A point needs to be made: the Clippers will not take home the Larry O’Brien trophy, but this season was a major success for the franchise.

The experience for Gilgeous-Alexander, Shamet and others, not only in the first round series against Golden State, but throughout the entire season as a whole, will be a major boost to those players and their futures. But, aside from that, this season has acted as an audition. The team Jerry West and others have meticulously built up in recent seasons is not yet a title contender, but this season, if anything, has shown that they can be a postseason threat; think of a bright, flashing advertisement to future free agents that says “we’re not there yet, but you can take us there.”

With so many big names expected to become available in the coming months (both free agents and players on the trade market) this offseason could prove crucial to their future. But who could some of their targets be?

At a positional level, small forward is an issue the Clippers need to address. They are seemingly set for the future in the backcourt; Gilgeous-Alexander has the look of a star in the making while Shamet has the potential to become a deadly shooter. Zubac is not on their level in terms of potential, but he is a talented young big that the Clippers can build up. However, there is no future like that on the roster at the small forward position — Gallinari is more of power forward and the only other option on the roster is Chandler, a free agent.

However, the Clippers biggest issue is their lack of a superstar. Williams or Gallinari may have served as their “star” this season, but Los Angeles, nor any other team, would find themselves in the closing out a title run with either of them as their team’s best player.

Luckily for them, a number of superstar small forwards are available.

The Clippers, via the Harris trade, have enough cap space for a max contract slot, and they have the ability to create another via trade. Case and point, they will at least try to go after the biggest names available.

Los Angeles has been connected to Kawhi Leonard for quite some time, and he would obviously take the team to another level. One would assume that many of those rumors would be contingent on the Toronto Raptors and their postseason success — but should they fall short of a title and should Leonard’s interest in Los Angeles be as intense as has been reported, it is certainly within the realm of possibility.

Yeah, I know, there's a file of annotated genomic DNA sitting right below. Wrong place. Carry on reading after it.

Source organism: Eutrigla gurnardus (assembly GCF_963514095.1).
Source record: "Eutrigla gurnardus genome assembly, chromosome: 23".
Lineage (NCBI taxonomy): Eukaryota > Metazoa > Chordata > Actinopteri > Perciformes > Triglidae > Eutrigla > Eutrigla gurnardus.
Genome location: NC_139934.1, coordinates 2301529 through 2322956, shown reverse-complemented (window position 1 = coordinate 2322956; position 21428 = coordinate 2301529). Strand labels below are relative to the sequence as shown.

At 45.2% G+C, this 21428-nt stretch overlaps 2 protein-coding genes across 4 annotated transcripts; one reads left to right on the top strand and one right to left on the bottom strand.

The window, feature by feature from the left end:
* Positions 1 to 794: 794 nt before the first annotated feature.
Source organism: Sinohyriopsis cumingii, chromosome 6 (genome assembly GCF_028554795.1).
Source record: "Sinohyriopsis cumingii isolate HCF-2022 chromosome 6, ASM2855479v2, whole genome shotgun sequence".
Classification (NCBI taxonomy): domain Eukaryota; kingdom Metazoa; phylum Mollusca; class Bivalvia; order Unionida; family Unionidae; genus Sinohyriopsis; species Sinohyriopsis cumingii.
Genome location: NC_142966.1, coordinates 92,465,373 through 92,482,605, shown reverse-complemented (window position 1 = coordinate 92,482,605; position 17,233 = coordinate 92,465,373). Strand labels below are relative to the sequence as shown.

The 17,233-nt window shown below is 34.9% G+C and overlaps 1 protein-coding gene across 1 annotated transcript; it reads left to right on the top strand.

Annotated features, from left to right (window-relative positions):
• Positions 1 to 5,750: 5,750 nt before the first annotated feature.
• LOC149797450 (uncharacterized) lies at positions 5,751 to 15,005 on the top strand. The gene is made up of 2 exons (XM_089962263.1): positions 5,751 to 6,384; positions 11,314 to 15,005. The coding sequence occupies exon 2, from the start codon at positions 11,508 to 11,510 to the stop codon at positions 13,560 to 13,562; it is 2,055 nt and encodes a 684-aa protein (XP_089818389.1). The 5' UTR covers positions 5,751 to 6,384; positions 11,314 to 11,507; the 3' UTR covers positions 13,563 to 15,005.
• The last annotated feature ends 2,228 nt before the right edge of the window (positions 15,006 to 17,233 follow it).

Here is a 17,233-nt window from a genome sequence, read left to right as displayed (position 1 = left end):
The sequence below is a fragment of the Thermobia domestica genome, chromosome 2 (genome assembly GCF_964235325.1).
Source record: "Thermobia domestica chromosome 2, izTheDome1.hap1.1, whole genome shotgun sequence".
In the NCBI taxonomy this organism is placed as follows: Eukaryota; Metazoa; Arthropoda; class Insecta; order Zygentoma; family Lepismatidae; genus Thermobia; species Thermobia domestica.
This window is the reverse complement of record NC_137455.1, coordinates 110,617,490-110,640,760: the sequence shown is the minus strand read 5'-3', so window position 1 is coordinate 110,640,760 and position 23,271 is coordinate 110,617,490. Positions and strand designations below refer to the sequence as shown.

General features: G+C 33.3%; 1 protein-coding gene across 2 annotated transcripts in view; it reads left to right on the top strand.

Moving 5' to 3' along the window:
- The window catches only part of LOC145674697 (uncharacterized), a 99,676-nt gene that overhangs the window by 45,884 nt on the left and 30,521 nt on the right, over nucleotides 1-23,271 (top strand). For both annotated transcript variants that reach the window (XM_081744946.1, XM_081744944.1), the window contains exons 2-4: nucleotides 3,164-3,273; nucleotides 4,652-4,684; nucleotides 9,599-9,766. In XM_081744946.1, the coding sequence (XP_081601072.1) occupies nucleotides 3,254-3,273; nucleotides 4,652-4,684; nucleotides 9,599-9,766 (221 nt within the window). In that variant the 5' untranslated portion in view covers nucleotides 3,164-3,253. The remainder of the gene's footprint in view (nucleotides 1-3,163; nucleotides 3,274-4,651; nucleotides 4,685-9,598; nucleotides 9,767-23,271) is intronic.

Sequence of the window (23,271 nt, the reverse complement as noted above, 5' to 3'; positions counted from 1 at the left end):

Kevin Durant, meanwhile, had a front row seat to what the Clippers are capable of. Now, Durant hasn’t been connected to the team ala Leonard. But, assuming he does leave the Warriors as many think, the way the Clippers presented themselves in the series could have got him thinking about his future landing spot.

Former Clipper turned 76er Harris, along with his new teammate, Jimmy Butler, are two other free agents, among many others, that the Clippers could pursue as well.

Via the trade market, Anthony Davis is, obviously, the biggest fish available. Any trade involving Davis would almost certainly involve Gilgeous-Alexander, among many other valuable assets, and would certainly require a lot of thought by the front office. That being said, the Clippers possess the assets to get such a deal done. Whether it be Davis, another star, such as the Washington Wizards’ Bradley Beal or, really, any star that becomes available between now and the start of next season, the Clippers should find themselves in the midst of talks.

Once their star-situation is rectified, they can address other areas of the roster, whether it be frontcourt depth or a small-forward addition (should their big addition not fill that need).

There are a number of different avenues Los Angeles could go down this offseason, and almost all of them would take the team to new heights next season. The 2018-19 season was a thrill from start to finish but, for the Clippers, it seems as if the best is yet to come.

Leave a Reply

You must be logged in to post a comment.